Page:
Although not all informants use the hyperlinking technology, the data illustrate increased hyperlinking behavior among our set of informants over the four years we have followed their Web sites. For example, Monica, a 29‐year‐old paralegal, began her site in 1999, mentioning in its text content the firm where she works. In late 2000, she placed a few hyperlinked logos of her employer, firms that are related to her sport passion (surfing), and favorite recording artists. By 2002, Monica has a site that features in‐text hyperlinks, more elaborately detailed self‐created pages, links to corporate sites in text, and a host of hyperlinked logos embedded in the text. She attributes this increased sophistication to her “familiarity with the medium and technology.” As these personal Web site creators continuously improve their sites, they become more technologically savvy and more apt to employ nonlinear structures in their self‐presentations.
The findings address motivations, intentions, and strategies used in constructing personal Web space. We show that the creating and subsequent posting of personal Web sites is a form of conspicuous self‐presentation that assumes external social observation. We find that the initial impetus yields to more enduring and to multiple motivations over time. The data reveal four strategies for achieving intended self‐presentations. Within these strategies, we find that constructing the digital self crosses all informants as a project of personal Web site posting. Because people may construct digital selves referencing only the intangible self (ideas, values), we illustrate that projecting a digital likeness is a common, but nonessential, process of digital self‐presentation. We reveal that, in the most recently reviewed versions of the sampled sites (2002), all contained at least one explicit association with an object, brand, institution, or commercial enterprise, making digital association an extremely popular tool in digital self‐presentation. Finally, we discover that consumers pursue a widespread reorganization of linear structures allowed by hyperlinking technology.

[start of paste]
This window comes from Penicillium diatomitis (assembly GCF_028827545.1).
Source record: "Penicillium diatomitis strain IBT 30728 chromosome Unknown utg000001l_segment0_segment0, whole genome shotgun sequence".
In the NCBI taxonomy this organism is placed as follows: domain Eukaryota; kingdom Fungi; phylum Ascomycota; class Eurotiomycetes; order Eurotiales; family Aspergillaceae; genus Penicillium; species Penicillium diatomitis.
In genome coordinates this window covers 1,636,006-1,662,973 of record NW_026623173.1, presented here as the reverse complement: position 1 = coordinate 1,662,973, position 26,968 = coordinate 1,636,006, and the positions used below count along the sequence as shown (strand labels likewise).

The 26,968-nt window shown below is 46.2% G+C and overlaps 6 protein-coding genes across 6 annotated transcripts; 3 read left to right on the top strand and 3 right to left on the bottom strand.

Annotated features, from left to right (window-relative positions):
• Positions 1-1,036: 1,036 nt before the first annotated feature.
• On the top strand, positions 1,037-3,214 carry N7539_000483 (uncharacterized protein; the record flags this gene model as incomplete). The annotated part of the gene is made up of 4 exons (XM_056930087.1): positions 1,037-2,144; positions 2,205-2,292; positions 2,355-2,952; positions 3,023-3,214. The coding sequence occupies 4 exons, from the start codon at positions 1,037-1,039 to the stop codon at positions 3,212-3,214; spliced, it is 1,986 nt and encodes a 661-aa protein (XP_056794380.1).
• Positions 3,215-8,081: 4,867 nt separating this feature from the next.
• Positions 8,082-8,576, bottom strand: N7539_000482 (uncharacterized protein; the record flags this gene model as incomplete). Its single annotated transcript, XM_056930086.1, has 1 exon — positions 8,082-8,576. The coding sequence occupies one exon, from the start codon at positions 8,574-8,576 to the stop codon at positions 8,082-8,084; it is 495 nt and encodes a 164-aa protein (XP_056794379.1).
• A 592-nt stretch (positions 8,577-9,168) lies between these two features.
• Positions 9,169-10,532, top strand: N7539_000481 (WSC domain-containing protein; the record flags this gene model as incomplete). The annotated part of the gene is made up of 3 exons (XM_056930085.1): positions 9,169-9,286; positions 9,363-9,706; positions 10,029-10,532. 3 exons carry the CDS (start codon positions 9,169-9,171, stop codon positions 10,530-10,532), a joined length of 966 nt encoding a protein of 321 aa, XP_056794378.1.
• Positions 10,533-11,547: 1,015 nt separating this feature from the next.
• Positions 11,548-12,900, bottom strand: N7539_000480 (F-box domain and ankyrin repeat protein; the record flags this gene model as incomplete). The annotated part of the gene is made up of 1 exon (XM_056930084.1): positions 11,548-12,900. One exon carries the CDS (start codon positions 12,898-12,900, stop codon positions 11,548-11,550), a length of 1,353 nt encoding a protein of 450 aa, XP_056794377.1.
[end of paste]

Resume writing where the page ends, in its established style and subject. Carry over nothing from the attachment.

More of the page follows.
Initial and Evolving Motivations for Personal Web Space Construction
We find that the reasons consumers self‐present in personal Web space are similar to the reasons that they self‐present off‐line in many respects. In both RL and personal Web space, consumers desire to communicate constructed selves (Dittmar and Pepper 1992; Goffman 1959; Wiley 1994). Our findings show that personal Web space, a very conspicuous form of self‐presentation, offers a new venue for consumers to enact brand relationships (Fournier 1998). In RL, a change in role can motivate a consumer to consider consciously the image communicated through associations with products and groups (Arnould and Price 2000). The new graduate looking for a real job suddenly becomes concerned about his or her appearance and what it communicates to potential employers. In the CME world, a role change may prompt a consumer to create a personal Web site; in turn, the act of creating a Web site causes consumers to consider carefully who they are before they post their digital possession portfolio.
Informants’ initial impetus for Web site creation was found to be self‐conscious and intentional. Although consumers may consider image when selecting products to purchase, often these considerations are subsumed under some rationale about the product’s quality or some other attribute. Because digital associations offer no use value to consumers creating personal sites, the brands’ symbolic values are explicitly and consciously considered before consumers communicate with the online world.